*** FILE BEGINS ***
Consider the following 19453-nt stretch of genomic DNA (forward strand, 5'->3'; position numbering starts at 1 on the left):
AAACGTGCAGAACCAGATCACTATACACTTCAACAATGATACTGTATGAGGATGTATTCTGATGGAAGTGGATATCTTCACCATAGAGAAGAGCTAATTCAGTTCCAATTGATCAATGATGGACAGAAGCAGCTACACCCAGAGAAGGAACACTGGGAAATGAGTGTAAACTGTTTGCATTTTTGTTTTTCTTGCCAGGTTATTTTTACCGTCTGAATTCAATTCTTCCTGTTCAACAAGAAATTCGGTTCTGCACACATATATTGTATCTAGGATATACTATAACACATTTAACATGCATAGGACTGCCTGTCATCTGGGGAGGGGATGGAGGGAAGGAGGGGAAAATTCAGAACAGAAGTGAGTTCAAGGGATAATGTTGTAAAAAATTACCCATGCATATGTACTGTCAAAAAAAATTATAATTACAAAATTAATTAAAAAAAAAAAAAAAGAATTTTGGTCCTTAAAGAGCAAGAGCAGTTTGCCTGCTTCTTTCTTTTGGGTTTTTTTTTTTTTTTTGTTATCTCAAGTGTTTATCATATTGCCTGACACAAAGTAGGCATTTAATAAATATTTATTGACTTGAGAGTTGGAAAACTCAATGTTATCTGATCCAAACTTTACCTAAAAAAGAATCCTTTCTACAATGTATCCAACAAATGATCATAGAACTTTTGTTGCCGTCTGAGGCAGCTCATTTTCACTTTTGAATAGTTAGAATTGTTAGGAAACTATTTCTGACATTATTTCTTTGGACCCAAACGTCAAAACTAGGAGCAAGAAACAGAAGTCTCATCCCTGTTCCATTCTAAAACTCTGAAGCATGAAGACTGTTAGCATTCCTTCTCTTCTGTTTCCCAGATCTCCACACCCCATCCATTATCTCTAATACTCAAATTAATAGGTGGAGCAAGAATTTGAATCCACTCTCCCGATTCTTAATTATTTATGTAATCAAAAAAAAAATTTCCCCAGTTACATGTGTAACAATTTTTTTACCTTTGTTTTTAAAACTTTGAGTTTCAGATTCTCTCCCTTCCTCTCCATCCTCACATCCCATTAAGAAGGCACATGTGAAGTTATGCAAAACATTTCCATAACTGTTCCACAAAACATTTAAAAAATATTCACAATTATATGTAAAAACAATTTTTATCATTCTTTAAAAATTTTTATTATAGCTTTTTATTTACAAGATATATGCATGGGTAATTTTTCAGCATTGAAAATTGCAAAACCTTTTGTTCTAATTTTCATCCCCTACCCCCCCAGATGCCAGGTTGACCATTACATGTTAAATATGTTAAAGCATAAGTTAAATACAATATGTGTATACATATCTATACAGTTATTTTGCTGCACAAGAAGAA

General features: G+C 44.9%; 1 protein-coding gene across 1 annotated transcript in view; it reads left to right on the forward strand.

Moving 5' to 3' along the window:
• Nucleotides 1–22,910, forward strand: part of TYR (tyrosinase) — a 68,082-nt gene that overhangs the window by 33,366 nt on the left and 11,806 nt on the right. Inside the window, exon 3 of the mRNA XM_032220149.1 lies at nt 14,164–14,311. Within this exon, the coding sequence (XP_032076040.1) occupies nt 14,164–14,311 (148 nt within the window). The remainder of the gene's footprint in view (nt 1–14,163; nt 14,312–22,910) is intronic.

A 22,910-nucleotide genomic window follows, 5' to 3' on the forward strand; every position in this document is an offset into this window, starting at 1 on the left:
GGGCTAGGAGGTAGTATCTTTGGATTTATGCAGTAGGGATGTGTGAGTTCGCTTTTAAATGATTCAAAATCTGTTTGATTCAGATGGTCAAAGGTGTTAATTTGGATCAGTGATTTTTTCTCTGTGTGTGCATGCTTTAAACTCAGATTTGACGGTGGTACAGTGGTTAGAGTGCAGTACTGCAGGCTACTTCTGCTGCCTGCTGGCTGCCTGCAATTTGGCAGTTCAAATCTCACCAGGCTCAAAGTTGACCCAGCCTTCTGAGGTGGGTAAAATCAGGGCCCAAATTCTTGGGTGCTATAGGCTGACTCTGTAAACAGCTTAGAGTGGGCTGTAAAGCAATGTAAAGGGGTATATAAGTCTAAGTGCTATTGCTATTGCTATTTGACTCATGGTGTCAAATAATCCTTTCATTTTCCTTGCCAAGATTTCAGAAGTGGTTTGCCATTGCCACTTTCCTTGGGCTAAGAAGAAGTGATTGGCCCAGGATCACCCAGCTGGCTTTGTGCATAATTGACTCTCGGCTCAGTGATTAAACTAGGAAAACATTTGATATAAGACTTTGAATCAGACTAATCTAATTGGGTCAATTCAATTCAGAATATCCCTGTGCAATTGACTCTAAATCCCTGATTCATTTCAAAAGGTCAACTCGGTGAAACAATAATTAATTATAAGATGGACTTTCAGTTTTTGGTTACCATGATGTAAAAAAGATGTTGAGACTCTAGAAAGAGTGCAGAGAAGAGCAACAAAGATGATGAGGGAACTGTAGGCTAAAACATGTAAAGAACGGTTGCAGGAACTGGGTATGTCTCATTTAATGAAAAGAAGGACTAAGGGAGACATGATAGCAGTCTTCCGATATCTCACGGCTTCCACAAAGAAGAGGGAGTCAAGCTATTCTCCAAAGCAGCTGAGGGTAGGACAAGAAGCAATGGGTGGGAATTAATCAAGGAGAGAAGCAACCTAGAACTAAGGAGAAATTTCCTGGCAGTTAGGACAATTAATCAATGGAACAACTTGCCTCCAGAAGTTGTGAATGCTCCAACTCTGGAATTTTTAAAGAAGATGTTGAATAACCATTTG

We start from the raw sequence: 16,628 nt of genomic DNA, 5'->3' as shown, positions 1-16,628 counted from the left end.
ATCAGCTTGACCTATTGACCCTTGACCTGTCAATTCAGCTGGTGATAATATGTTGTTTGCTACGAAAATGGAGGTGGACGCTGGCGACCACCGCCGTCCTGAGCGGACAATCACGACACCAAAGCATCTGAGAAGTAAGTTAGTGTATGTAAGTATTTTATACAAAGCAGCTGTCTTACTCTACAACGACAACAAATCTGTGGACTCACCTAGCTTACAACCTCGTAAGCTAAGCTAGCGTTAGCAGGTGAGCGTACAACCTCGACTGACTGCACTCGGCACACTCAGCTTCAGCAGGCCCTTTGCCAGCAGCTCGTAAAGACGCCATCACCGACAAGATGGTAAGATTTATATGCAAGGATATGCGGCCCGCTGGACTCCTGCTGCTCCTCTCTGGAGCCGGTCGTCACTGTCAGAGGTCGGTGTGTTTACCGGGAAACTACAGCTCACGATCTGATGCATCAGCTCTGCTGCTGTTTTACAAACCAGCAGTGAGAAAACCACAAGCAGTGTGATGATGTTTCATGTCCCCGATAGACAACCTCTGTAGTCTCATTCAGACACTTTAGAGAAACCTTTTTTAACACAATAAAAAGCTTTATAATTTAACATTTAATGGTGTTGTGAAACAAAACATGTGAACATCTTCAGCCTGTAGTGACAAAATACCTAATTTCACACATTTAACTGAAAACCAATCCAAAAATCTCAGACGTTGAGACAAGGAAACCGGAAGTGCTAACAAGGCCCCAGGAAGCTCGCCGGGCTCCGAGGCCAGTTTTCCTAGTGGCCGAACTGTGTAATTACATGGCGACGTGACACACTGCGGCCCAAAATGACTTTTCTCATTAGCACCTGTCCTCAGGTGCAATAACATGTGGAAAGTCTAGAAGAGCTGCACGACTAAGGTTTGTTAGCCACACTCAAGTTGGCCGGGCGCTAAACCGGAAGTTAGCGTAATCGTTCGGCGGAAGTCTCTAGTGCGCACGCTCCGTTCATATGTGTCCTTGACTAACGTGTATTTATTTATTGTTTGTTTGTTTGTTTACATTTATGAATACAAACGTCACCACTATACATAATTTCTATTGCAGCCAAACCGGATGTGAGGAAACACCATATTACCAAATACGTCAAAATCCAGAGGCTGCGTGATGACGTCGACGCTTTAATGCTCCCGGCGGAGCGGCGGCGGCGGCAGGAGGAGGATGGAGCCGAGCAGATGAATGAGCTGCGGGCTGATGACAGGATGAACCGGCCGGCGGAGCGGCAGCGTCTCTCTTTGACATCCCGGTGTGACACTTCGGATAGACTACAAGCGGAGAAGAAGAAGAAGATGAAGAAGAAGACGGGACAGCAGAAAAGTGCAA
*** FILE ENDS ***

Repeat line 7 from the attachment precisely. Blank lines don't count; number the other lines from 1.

GGGCTAGGAGGTAGTATCTTTGGATTTATGCAGTAGGGATGTGTGAGTTCGCTTTTAAATGATTCAAAATCTGTTTGATTCAGATGGTCAAAGGTGTTAATTTGGATCAGTGATTTTTTCTCTGTGTGTGCATGCTTTAAACTCAGATTTGACGGTGGTACAGTGGTTAGAGTGCAGTACTGCAGGCTACTTCTGCTGCCTGCTGGCTGCCTGCAATTTGGCAGTTCAAATCTCACCAGGCTCAAAGTTGACCCAGCCTTCTGAGGTGGGTAAAATCAGGGCCCAAATTCTTGGGTGCTATAGGCTGACTCTGTAAACAGCTTAGAGTGGGCTGTAAAGCAATGTAAAGGGGTATATAAGTCTAAGTGCTATTGCTATTGCTATTTGACTCATGGTGTCAAATAATCCTTTCATTTTCCTTGCCAAGATTTCAGAAGTGGTTTGCCATTGCCACTTTCCTTGGGCTAAGAAGAAGTGATTGGCCCAGGATCACCCAGCTGGCTTTGTGCATAATTGACTCTCGGCTCAGTGATTAAACTAGGAAAACATTTGATATAAGACTTTGAATCAGACTAATCTAATTGGGTCAATTCAATTCAGAATATCCCTGTGCAATTGACTCTAAATCCCTGATTCATTTCAAAAGGTCAACTCGGTGAAACAATAATTAATTATAAGATGGACTTTCAGTTTTTGGTTACCATGATGTAAAAAAGATGTTGAGACTCTAGAAAGAGTGCAGAGAAGAGCAACAAAGATGATGAGGGAACTGTAGGCTAAAACATGTAAAGAACGGTTGCAGGAACTGGGTATGTCTCATTTAATGAAAAGAAGGACTAAGGGAGACATGATAGCAGTCTTCCGATATCTCACGGCTTCCACAAAGAAGAGGGAGTCAAGCTATTCTCCAAAGCAGCTGAGGGTAGGACAAGAAGCAATGGGTGGGAATTAATCAAGGAGAGAAGCAACCTAGAACTAAGGAGAAATTTCCTGGCAGTTAGGACAATTAATCAATGGAACAACTTGCCTCCAGAAGTTGTGAATGCTCCAACTCTGGAATTTTTAAAGAAGATGTTGAATAACCATTTG